When I was relaxing last night, I knew that there was an issue with the UK Labour party. There has been one for the longest of times, what was not clear to me is that it went a lot further than I expected. Not only was I unaware that in all the waves of Media bias, the voters themselves had figured out a few things. Not that the voters are in need of education, because proper information tends to give voters a better view of what way not to go. No, the fact that we se (at https://www.theguardian.com/politics/2017/may/05/local-elections-tories-profit-from-ukip-collapse-amid-labour-losses), that the local pats of the Labour party have been decimated by losing over 300 seats, they are not out of the war yet. In that the General elections of June will still be a fight to consider. What seems to be the case is that on a local level, the people seem to have had enough of the Labour party. UKIP took a dive too and has now no election seats left. I am not sure how I feel about that, because it is a local thing and the people will vote for those who will achieve something for them, in that regard I cannot state that for one, how active UKIP has been, and in the second part that for the most, the charisma of Nigel Farage was the driving force of UKIP, without him active in the party, it would all be about the people of the local electorate and how they perceive their local elected youkiperino. The LibDems did OK, which was a little bit of a shock, but perhaps like in the previous elections as there was an interchangeability in electorate councils between UKIP and the LibDems, there is a chance a chunk of those people switched back. I would need the actual datasets to take a better look at that part. The quote in the article by Anushka Astana and Heather Steward is an interesting one, we see: “May’s claim that the EU was meddling in British affairs, which propelled her on to the front page of every national newspaper on Thursday morning as voters headed to the polls, was believed to have contributed to her party’s success against Ukip”, there is every bit an optional truth in that, the entire EC issues and the Europe against Britain has given Theresa May a much stronger view and an increased improved exposure and that is what the local voter are influenced by. I agree with that part, yet that would still not have been possible without Labour pooching their political game. In that Jeremy Corbyn is that larger loser, as I pointed out the day before yesterday in my previous blog. So as the UK moves forward towards next month elections, we will see levels of accusation of foul play by the Labour Party and possible UKIP too, the truth is that the people are realising that it is not one against the other, it is the UK against a non-trustworthy engine in Brussels and in addition the European Central Bank and Germany. Two sides that are trying not to get thrown of the European Gravy train. In that side, the additional usage of a German opening his mouth in, what I would classify as ‘stupidity’ with ‘Brexit: English is losing its importance in Europe, says Juncker’ (at https://www.theguardian.com/politics/2017/may/05/brexit-english-is-losing-its-importance-in-europe-says-juncker), where we read: “Slowly but surely English is losing importance in Europe,” Juncker said, to applause from his audience. “The French will have elections on Sunday and I would like them to understand what I am saying.” After these opening remarks in English, he switched to French for the rest of the speech”. It was bad form, even worse decorum and in that he is now desperately not be seen as a failure, which still has a 50/50 chance of getting getting painted as the ‘village idiot’ in the cold light of day this coming Monday.  The fact that a French election was super unpredictable in round one was pretty much a first in French modern history, the fact that t is not just party polarisation, it is the fact that the people have suffered a massive quality of life, whist in addition that level of loss has been frozen for over a decade is also an issue never addressed by those parties and the opposition is now screaming ‘everyone but Le Pen’ is doing so whilst he was part of a business that took the quality of life away from the French in the first place. It seems that the moment the voters remember their 10 years of hardship and see that one of the choices is a former investment banker, his goose is cooked and ready to get gobbled.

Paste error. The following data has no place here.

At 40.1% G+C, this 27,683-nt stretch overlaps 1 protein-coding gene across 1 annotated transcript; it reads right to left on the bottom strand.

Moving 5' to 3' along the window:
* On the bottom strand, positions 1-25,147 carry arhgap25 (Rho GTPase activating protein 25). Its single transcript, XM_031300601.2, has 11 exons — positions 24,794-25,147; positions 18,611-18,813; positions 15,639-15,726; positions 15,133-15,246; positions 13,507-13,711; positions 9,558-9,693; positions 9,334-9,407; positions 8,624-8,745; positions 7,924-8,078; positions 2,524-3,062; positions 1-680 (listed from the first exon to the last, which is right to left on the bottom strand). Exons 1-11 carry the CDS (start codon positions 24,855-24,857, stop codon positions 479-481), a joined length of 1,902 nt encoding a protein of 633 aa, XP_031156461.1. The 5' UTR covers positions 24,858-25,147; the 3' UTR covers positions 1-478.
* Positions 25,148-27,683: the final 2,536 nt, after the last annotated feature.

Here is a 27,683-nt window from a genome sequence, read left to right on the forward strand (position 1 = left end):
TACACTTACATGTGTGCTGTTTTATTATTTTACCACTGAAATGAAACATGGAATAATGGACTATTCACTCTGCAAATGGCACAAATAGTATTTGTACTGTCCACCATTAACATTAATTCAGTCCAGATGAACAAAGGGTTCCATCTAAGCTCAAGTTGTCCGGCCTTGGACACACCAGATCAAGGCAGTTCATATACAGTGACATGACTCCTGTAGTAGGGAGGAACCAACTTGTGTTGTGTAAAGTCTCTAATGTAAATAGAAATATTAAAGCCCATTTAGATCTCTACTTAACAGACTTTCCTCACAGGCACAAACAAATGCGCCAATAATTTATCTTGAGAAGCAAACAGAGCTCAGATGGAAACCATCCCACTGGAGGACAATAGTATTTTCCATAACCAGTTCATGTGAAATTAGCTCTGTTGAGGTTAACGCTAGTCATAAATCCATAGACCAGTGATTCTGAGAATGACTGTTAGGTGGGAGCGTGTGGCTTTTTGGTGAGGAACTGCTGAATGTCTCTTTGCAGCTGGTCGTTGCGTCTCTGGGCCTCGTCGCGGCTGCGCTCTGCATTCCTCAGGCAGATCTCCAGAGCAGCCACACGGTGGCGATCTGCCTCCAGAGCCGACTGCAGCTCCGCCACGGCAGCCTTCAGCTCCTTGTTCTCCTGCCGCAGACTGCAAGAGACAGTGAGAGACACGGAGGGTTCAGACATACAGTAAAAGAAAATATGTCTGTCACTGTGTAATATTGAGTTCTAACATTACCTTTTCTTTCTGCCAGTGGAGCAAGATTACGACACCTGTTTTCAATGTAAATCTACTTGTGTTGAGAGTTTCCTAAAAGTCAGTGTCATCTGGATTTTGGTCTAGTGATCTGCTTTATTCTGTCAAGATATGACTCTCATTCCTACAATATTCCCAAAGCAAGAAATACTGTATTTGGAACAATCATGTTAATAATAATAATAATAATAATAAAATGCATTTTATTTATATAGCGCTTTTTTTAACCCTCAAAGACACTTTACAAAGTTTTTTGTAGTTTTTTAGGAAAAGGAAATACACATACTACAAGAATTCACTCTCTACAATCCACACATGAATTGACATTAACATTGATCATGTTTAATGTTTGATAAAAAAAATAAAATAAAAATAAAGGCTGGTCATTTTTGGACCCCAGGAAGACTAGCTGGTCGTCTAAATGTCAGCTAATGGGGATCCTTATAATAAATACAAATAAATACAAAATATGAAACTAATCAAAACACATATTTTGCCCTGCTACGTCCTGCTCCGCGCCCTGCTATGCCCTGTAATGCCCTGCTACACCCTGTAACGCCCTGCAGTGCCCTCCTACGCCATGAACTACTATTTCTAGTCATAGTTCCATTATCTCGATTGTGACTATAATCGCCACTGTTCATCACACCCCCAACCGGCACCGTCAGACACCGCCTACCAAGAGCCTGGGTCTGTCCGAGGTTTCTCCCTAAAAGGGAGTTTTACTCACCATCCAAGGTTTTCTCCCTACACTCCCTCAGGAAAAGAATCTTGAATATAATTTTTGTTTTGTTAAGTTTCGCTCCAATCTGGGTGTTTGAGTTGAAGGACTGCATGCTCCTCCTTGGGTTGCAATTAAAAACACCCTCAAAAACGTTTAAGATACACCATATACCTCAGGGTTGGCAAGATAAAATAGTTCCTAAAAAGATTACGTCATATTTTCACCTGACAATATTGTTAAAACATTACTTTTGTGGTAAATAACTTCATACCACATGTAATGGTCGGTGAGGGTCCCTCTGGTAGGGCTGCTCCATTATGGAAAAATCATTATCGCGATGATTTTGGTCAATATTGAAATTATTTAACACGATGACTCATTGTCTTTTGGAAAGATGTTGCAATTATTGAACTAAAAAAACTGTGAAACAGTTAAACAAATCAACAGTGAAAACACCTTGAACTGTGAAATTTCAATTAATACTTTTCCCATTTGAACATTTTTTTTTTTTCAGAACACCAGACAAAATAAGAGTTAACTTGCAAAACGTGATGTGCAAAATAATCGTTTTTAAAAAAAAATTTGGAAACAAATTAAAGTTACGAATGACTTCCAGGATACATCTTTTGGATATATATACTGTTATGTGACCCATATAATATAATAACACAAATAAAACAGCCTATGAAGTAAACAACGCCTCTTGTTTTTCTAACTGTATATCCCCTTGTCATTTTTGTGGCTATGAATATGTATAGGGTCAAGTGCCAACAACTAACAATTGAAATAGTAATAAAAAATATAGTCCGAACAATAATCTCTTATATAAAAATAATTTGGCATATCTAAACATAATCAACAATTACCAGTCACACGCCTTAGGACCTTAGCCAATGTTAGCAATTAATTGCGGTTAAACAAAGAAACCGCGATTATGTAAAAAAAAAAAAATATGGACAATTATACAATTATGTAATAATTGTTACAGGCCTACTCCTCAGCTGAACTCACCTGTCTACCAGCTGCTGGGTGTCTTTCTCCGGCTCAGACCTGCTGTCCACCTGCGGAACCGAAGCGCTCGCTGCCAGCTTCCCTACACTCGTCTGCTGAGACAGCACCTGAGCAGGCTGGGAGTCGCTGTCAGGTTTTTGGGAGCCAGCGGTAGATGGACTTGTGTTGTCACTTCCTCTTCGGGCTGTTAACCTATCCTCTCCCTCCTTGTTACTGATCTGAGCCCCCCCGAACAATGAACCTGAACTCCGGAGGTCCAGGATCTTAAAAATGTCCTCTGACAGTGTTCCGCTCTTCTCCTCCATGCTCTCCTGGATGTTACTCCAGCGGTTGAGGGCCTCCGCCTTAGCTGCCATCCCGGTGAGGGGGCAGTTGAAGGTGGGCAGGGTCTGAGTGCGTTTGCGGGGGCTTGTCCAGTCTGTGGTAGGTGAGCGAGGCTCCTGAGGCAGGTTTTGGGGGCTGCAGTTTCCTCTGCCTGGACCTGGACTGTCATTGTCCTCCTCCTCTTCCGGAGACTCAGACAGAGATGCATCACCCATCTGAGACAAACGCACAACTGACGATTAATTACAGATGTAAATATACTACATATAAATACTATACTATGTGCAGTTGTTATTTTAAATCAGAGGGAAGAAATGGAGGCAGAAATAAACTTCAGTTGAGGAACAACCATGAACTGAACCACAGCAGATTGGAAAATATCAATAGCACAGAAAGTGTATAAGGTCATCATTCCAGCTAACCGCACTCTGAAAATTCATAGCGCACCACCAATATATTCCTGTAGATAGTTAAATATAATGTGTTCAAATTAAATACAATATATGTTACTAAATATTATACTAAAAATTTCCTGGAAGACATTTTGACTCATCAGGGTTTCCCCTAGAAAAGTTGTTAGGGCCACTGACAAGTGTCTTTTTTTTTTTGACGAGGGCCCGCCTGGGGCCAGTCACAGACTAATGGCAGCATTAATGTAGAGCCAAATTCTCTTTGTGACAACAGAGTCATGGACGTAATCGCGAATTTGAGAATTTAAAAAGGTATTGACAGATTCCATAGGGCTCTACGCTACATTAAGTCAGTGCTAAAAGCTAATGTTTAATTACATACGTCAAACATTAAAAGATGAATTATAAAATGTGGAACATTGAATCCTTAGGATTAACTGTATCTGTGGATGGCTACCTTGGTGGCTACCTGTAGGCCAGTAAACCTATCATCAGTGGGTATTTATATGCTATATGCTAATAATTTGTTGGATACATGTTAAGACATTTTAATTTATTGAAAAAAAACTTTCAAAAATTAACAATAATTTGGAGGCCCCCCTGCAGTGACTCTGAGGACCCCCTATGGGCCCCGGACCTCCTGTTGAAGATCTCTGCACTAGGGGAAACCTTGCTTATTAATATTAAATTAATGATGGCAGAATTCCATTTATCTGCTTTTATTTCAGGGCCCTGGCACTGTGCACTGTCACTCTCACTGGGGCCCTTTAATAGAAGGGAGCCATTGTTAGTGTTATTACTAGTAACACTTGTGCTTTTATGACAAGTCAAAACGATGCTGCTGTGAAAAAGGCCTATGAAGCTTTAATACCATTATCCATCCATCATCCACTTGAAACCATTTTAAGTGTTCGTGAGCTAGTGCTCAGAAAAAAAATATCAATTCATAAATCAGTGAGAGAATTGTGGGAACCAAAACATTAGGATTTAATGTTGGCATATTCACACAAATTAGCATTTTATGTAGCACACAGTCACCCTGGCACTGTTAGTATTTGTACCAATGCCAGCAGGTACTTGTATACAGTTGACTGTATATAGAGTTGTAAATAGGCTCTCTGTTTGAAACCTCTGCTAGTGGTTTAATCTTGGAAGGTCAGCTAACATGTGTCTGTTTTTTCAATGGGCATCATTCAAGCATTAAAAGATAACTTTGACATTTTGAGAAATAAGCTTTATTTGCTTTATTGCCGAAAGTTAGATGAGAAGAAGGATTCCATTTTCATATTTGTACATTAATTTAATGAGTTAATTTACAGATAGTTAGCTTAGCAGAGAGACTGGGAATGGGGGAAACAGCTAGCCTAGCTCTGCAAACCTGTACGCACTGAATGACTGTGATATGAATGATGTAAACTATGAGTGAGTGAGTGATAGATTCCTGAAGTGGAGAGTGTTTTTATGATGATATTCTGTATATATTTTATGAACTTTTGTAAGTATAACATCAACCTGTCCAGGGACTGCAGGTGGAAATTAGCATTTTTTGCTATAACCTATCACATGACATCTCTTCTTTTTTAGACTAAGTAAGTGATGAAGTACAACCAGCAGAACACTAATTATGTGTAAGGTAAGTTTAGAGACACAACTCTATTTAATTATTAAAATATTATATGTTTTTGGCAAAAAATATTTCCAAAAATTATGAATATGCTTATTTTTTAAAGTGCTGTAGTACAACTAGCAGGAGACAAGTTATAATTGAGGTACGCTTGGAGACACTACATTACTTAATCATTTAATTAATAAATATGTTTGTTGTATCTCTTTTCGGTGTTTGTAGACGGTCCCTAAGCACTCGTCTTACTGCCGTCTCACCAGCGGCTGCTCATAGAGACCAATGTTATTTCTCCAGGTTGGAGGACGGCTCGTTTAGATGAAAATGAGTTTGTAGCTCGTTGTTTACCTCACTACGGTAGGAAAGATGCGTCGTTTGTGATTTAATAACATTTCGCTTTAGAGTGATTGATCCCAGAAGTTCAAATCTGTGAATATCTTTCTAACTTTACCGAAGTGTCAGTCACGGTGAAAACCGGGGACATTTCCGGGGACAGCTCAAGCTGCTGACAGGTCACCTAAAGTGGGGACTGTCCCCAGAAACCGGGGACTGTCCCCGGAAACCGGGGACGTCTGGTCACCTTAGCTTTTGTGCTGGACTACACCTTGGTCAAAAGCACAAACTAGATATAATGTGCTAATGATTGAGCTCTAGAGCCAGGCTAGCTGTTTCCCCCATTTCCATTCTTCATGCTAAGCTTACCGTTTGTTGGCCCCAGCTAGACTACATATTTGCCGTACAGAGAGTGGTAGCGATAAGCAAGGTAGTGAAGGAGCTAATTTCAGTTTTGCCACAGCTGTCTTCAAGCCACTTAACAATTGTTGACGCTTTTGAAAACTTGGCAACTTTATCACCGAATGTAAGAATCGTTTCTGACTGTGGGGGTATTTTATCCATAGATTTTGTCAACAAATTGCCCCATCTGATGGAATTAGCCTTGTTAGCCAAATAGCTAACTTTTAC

What we do know is that the English language has only increased in importance and it will do so for a long time to come, it does not matter whether the UK is in or out of the EC, the UK remains part of Europe, a trivial matter that Juncker overlooks, in equal measure, when people do business out of their own country in Sweden, Denmark, the Netherlands, Spain and Italy, it is the English language that they hold one too, both sides feel comfortable with. The European population has not felt comfortable with the German language since WW1 and the French in all honesty elide on the elitist ambassadorial need for French, which tens to be not used in those circles either. So Juncker strikes out twice and the hostility created here is also setting the UK population in what might be seen as ‘fighting mode’, which supports conservative values lot more than many bargain for. When a person is attacked on values, that person looks towards family, the homestead, the workplace and staying strong, all conservative values (here I mean original values, not just Conservative party values) and the Tories profited by the situation.